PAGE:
I’d probably been reading too many books and had an idea that a career in journalism would be all Hemingway and Hunter S Thompson. Then I went to work on a local paper and quickly realised it wasn’t going to be much like that. Journalism is long hours in front a computer screen, looming deadlines and re-writing the same paragraph five times in one day. But I love it and I don’t even remotely regret going down this path.
How is your job working on Men’s Health?
I love it. It still feels slightly surreal sometimes, to have landed a job like this at a time when finding work is so difficult for people my age. I’m working quite long hours and the commute is a bit wearing, but it’s well worth it. And no one takes me any less seriously because of my age or lack of experience, which I’m grateful for. I’m enjoying the opportunity to work alongside so many talented people and for a publication that has a real chance to affect people’s lives. I’ve always been more drawn to men’s magazines than to magazines aimed at women. On the whole, men’s mags just tend to be funnier, more varied and a little less patronising – I don’t know why that is and I hope it’s not always the case.
What would be your best piece/s of advice to any aspiring journalists?
Get out there and do it. Don’t just learn about it. Get some real-world experience.
What made you choose the NCTJ route rather than university?
I didn’t want to be out of work for two years and end up saddled with a load of debt. I studied for my NCTJ part-time, so I was able to work about 25 hours a week in my local pub at the same time. It helped me retain some kind of independence.
What would you say to anyone thinking that maybe the university route isn’t for them?
Well, I’m no expert, but I think anyone would agree that so long as you work hard, stay focused and persevere in whatever it is you want to do, you can’t go far wrong.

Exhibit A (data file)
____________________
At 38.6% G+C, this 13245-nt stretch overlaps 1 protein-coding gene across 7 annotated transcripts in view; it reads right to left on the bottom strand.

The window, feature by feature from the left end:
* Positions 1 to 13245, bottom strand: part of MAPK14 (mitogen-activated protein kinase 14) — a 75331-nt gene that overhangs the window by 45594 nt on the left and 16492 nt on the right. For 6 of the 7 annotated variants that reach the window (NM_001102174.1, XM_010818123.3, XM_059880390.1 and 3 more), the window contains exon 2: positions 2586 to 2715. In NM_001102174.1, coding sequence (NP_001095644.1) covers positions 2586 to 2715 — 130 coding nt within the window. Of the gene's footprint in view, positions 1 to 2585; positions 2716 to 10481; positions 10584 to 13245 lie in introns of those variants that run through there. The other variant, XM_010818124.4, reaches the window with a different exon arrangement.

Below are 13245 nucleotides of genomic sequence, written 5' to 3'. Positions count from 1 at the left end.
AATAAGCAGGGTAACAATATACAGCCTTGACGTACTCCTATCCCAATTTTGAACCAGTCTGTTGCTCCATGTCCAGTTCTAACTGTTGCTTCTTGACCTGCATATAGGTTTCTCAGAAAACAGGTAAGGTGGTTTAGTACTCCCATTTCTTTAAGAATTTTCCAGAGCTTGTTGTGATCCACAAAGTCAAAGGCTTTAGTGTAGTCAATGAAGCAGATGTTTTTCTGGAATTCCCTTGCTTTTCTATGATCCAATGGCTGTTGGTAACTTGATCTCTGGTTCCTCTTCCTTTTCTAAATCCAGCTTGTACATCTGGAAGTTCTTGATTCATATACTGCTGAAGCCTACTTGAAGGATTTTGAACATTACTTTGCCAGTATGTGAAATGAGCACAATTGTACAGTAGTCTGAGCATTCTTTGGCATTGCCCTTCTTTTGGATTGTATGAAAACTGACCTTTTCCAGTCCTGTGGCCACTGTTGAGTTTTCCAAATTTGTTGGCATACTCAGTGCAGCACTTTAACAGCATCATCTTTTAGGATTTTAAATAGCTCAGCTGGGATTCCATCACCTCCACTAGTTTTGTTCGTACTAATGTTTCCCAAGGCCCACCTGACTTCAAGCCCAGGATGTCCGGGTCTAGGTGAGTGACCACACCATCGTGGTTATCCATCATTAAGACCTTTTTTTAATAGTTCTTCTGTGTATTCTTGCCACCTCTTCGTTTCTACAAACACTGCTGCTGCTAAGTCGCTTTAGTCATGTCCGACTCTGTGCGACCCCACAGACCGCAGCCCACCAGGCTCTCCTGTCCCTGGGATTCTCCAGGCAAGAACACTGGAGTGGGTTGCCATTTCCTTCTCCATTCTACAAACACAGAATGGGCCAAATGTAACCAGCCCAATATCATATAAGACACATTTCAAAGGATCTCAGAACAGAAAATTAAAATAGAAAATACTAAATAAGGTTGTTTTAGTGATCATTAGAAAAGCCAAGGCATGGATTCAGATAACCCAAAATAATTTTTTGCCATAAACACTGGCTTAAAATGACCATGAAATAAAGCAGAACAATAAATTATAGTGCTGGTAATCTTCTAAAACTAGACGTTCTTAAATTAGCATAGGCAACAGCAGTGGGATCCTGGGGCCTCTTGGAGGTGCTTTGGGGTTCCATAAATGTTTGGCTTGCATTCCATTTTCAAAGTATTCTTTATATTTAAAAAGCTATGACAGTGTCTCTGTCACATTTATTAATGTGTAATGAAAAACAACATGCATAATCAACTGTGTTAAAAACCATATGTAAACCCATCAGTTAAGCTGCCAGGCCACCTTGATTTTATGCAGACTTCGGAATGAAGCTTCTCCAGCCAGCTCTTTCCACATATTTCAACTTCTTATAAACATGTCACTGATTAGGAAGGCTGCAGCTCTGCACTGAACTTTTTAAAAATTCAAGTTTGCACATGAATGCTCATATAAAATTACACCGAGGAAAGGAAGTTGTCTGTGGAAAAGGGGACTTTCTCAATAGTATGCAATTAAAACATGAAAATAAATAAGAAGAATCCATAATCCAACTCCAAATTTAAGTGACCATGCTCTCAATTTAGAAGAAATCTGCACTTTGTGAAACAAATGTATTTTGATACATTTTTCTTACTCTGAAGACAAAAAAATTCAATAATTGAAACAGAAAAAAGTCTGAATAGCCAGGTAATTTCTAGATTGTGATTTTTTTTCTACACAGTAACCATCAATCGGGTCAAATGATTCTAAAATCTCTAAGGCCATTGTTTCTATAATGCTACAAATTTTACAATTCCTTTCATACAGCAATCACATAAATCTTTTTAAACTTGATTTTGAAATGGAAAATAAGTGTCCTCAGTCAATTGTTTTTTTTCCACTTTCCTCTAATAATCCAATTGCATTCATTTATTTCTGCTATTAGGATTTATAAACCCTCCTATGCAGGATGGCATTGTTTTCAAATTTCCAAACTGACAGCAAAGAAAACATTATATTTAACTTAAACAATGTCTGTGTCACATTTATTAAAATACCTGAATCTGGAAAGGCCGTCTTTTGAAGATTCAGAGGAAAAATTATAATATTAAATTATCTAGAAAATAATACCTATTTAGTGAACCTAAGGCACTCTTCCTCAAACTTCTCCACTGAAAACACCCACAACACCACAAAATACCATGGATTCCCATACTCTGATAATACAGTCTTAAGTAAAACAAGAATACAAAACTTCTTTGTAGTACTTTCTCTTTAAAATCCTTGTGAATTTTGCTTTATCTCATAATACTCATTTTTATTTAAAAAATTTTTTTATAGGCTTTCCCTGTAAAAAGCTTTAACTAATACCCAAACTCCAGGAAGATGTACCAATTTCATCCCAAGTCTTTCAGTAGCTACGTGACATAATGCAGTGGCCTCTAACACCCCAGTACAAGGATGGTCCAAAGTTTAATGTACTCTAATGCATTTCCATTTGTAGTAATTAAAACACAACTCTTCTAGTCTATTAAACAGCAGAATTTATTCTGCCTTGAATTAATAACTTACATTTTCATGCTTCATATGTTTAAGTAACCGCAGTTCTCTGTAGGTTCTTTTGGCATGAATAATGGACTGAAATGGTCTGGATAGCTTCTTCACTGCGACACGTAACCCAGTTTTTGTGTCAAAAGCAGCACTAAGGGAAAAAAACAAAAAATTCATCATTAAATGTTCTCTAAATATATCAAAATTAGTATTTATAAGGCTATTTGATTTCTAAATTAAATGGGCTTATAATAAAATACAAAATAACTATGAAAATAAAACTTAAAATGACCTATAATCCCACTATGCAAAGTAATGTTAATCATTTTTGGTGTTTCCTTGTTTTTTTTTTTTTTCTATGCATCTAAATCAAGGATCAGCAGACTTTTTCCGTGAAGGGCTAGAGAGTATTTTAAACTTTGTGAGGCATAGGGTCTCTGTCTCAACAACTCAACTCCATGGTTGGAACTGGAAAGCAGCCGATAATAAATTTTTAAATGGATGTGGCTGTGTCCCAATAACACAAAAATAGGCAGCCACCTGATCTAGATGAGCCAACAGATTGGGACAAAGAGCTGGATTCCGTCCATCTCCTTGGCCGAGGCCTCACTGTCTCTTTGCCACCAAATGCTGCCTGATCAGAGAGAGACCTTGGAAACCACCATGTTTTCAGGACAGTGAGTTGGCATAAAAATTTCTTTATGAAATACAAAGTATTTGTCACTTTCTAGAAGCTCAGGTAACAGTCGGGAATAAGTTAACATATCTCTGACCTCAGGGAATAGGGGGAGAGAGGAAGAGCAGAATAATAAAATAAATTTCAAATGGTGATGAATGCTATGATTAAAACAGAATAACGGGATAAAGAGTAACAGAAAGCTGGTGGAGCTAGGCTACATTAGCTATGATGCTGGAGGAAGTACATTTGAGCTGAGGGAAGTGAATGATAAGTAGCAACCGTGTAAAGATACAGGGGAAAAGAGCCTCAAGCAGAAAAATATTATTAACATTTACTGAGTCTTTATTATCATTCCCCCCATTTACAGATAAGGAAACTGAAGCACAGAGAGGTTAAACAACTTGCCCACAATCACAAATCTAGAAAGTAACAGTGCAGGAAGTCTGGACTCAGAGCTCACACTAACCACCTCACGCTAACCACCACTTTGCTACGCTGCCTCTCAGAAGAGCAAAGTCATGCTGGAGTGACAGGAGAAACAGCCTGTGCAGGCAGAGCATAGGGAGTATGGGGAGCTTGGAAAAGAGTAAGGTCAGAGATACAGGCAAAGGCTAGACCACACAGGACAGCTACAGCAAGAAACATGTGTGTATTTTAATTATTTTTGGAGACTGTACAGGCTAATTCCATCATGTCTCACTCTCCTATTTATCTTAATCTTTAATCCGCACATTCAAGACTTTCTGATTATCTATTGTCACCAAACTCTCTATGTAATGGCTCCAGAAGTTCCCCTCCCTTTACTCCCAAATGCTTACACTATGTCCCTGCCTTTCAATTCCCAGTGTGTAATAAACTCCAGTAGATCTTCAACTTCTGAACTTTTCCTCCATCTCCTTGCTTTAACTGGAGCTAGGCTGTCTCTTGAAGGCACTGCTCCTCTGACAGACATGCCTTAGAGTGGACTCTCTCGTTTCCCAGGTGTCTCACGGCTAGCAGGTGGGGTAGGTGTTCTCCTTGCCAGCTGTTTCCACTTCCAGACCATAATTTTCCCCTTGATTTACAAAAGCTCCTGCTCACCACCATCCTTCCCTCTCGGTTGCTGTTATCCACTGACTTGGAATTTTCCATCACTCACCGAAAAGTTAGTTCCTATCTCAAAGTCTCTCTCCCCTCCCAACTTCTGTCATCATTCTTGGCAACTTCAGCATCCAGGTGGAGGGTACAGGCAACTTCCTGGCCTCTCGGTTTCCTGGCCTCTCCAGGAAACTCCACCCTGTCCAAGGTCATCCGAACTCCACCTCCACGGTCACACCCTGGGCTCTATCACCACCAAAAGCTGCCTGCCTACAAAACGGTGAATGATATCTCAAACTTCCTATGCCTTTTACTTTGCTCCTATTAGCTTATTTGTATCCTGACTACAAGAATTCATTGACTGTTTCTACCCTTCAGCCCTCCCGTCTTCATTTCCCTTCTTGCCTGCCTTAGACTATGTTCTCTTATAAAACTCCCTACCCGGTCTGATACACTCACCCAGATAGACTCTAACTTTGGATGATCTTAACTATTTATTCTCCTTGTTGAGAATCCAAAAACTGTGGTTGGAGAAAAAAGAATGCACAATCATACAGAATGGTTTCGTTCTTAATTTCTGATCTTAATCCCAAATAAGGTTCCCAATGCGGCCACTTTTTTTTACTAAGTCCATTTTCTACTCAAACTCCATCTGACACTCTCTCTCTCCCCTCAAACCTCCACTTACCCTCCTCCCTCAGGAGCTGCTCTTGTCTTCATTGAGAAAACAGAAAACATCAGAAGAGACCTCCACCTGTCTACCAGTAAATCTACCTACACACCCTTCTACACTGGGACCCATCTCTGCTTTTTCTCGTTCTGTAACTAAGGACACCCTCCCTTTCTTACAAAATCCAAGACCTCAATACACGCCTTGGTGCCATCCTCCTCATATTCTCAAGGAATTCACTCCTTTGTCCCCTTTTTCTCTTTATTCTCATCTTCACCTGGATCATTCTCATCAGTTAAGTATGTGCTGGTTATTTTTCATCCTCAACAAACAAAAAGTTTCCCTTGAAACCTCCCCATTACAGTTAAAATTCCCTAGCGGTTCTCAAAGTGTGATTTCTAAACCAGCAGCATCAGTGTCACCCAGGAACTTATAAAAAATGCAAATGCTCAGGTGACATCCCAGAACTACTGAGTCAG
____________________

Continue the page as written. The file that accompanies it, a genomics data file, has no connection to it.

What grades did you get on the NCTJ course?
News Writing was a B. All the others (Law, Public Affairs, Subbing, and the Business of Magazines) were A grades.
What was your favourite portfolio piece?
At Esquire magazine they let me write the contents page for their November issue and it managed to make it past the editor with relatively few changes. It felt very cool to see that in print.
Where was your favourite place to do work experience and why?
Esquire. It’s a magazine I have always enjoyed and admired, and that’s where I caught the ‘subbing bug’. It’s also where I met Emily Miles, who is now production editor at Men’s Health and who recommended me for the job. I owe a lot to Emily and to Esquire’s chief sub Jeremy White for their advice and support.
What do you aspire to do in the future?
I’m not writing much at the moment because I haven’t had the time, so ultimately I’d like to strike a balance between subbing and writing… and maybe be a production editor myself in five years time.
Anything else you would like to add?
If it’s of any interest to you, before I went down the journo route I used to be the lead singer of a band called The Malchicks. In 2007 we released an album in the UK and America, and we toured Europe and Japan. I also worked as a backing singer for cult 60s R&B band The Pretty Things. I’m telling you this because The Argus ran a story on me and the band about four years ago… they might even still have a slightly moody photo of me standing outside Varndean college!